Java in the cloud: Google, Aptana, and Stax

Google App Engine, Aptana Cloud, and Stax for EC2 make it easy to spin up and scale a simple Java Servlet Container, but are still a far cry from the full Java EE

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But this may be because the creators have a slightly different goal than the creators of the original J2EE. They're not trying to create a wonderful cloud of objects that float from machine to machine, nibbling on a few cycles here, chomping on a large block of memory there. They're really just tackling the headaches of deploying a server, a process that can be maddening in many IT shops. They want to make it easy for a project to turn into a public Web site and then grow adequately if thousands or millions decide they want to tune in. The goal is to make all of this happen as automatically as possible without all of the headaches of approving purchase orders, reserving rack space, waiting for deliveries, and other time-consuming problems.

Some of the simplicity must also be because this is all very new. I wouldn't be surprised if the companies begin integrating all of the more sophisticated layers in their next generation. They're starting with Tomcat for now, and it shouldn't be too hard to catch up with Java EE.

[ See previous Test Center cloud reviews: Cloud versus cloud: A guided tour of Amazon, Google, AppNexus, and GoGrid | Inside Amazon Web Services | Windows Azure Services Platform gives wings to .Net ]

There is a great deal of variety in the approaches and the levels of abstraction. Google's App Engine caters to a thinner, more widely parallel set of applications that can scale automatically. Aptana's tool, on the other hand, is a nice IDE that integrates deployment and purchasing into Eclipse. Stax offers something that lies roughly in between both tools.

Google App Engine

Google's shining new Java wing to the App Engine should be very familiar to anyone who's spent time with the first generation based on Python because many parts of the architecture are unchanged. You write a thin layer of logic that juggles the requests and then you rely upon the back end to synchronize everything. The Java applications use the same database, image processing engine, and mailer in pretty much the same way as their Python-based cousins.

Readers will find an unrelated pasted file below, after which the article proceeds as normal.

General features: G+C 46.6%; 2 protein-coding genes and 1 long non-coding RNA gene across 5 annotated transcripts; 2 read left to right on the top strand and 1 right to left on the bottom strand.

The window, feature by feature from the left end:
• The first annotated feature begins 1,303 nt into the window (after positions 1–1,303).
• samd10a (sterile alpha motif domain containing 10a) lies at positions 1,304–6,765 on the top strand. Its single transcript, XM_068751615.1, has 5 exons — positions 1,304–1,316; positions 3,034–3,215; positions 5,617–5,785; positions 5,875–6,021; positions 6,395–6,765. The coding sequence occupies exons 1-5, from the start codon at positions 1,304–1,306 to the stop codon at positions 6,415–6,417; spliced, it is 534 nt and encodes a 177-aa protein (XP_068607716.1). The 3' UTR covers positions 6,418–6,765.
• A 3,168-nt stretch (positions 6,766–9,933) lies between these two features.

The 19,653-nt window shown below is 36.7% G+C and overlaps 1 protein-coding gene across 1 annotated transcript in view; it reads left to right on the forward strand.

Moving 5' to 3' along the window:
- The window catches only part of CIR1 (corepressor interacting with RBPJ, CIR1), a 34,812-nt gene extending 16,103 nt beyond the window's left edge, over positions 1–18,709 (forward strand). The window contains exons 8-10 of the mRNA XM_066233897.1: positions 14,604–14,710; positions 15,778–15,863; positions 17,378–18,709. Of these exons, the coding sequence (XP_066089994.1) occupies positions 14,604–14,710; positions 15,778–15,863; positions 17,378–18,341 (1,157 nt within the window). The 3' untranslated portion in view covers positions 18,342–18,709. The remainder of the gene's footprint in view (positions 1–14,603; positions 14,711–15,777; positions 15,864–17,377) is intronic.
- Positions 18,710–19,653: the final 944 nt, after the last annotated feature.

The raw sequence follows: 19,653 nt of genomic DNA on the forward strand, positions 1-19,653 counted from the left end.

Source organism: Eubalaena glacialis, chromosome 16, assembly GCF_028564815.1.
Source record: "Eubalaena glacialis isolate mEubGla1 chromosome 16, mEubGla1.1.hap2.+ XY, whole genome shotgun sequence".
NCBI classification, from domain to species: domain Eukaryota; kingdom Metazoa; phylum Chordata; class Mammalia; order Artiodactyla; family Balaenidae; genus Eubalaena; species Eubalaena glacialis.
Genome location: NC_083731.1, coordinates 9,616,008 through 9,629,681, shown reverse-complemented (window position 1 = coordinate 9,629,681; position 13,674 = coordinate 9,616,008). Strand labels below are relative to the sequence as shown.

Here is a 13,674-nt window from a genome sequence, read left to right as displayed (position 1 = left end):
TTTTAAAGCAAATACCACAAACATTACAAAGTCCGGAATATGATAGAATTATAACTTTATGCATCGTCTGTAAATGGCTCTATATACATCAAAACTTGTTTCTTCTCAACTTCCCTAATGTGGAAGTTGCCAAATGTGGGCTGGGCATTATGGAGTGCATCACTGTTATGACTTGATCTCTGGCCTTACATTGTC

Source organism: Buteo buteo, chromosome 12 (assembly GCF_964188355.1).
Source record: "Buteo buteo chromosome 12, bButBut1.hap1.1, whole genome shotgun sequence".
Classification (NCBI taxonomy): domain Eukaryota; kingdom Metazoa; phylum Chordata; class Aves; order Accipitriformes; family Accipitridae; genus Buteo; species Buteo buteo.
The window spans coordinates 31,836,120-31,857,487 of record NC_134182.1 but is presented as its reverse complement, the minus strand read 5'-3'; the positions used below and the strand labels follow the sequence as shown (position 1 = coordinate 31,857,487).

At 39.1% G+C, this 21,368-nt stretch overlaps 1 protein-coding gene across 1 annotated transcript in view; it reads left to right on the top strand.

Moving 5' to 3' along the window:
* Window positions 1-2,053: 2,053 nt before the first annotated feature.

While the new Java tool will be very familiar to Python programmers who used the original engine, many of the ideas will be a bit strange and new to Java programmers. The database is not MySQL, Oracle, or even the embedded database included with the JVM, Derby. It's a proprietary data store with a small subset of SQL called GQL. You can't use JDBC (Java Database Connectivity) to link up with it; you need to use Google's own proprietary layer.

This is just the beginning of the changes. You can't just open up a socket and suck down a Web page; you have to use the URL fetching code. If you want to keep a cache of commonly used information, you should store your objects with the Memcache implementation that Google offers. Google's code will keep everything consistent so that the Memcache on all machines will offer the same thing when the synchronization is finished.

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